This morning I was forced to have yet another long talk with my daughter about lying, a habit she has become increasingly comfortable with. She was very adament that under no cicumstances had she been involved in any sneaking of leftover Halloween candy. Unfortunately for her, she is still unsophisticated enough in her dishonesty that she didn’t do anything to hide the pile of wrapper evidence.
I like to think that I teach by example. That as often as possible I try to avoid resorting to “do as I say, not as I do.” I fear that in this instance, however, I may be a little hypocritical. Besides the obvious one about the guy in the red suit that she thinks is watching her, as I thought back on the past week it occured to me that I had actually told a pretty fair number of untruths. Enough of them that it’s almost a bit of a shock that my pants never caught fire.
After getting my oil changed, I told my mechanic that the knocking he heard had just started and that I was just about to mention it. I listen to my music loud and had no idea what he was talking about.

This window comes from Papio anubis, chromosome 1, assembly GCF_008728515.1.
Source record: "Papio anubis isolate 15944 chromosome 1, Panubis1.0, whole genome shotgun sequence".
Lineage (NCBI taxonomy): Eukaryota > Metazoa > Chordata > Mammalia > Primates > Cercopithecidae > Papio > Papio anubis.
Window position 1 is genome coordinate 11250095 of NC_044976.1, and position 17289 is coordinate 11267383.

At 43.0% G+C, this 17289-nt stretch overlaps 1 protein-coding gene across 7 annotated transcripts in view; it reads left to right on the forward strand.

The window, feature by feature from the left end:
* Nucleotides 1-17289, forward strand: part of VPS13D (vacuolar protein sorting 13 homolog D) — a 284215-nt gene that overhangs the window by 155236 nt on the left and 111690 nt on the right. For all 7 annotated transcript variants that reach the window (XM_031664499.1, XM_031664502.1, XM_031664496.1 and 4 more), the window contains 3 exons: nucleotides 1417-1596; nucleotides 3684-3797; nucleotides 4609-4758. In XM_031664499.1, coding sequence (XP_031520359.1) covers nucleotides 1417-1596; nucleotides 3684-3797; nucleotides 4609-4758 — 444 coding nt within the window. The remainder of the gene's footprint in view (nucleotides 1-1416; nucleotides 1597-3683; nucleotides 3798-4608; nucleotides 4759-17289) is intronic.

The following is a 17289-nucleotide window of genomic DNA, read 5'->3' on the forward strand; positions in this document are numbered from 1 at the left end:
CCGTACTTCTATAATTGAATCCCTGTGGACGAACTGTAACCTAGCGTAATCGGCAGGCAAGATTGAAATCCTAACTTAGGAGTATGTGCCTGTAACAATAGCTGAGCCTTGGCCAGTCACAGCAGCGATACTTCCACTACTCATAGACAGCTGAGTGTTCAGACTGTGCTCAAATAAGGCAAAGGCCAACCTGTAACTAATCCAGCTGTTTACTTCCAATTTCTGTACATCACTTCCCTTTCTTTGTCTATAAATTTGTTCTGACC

I told Alaina’a teacher that she must have taken her hat and mittens out of her backpack that morning. I never packed them.
I also told her I’d talk to Alaina about why it was wrong to push the little mean boy on the playground. I didn’t. I saw the whole thing and he started it.
I told my mother in law that the neighbors sometimes put their empty whiskey bottles in our recycle bin.
Several people were told that I must not have heard my phone ring. It just wasn’t within reach of the couch.
I lie to my kid even more. Two days ago she asked me if fairies were real. I tried to be honest until she reminded me about the Tooth Fairy. Then I backtracked. Some fairies are real of course.
When we returned home she was excited to see the Christmas tree I had picked up while she was at school. When she asked if I’d gone into the woods myself to chop it down, I said yes. Cutting two inches off the bottom is pretty close.
I also told her that she was being very helpful putting up the lights.
These were all relatively harmless and I’d be lying again if I said I was crippled with self-recrimination, but it was an interesting exercise. Other than my wife, ( who I would obviously never dream of lying to ) I basically was dishonest with almost everybody I came into contact with this week. I’m supposed to be setting a moral example for my daughter and need to be a little more cognizant of that.
One day she’s going to catch me.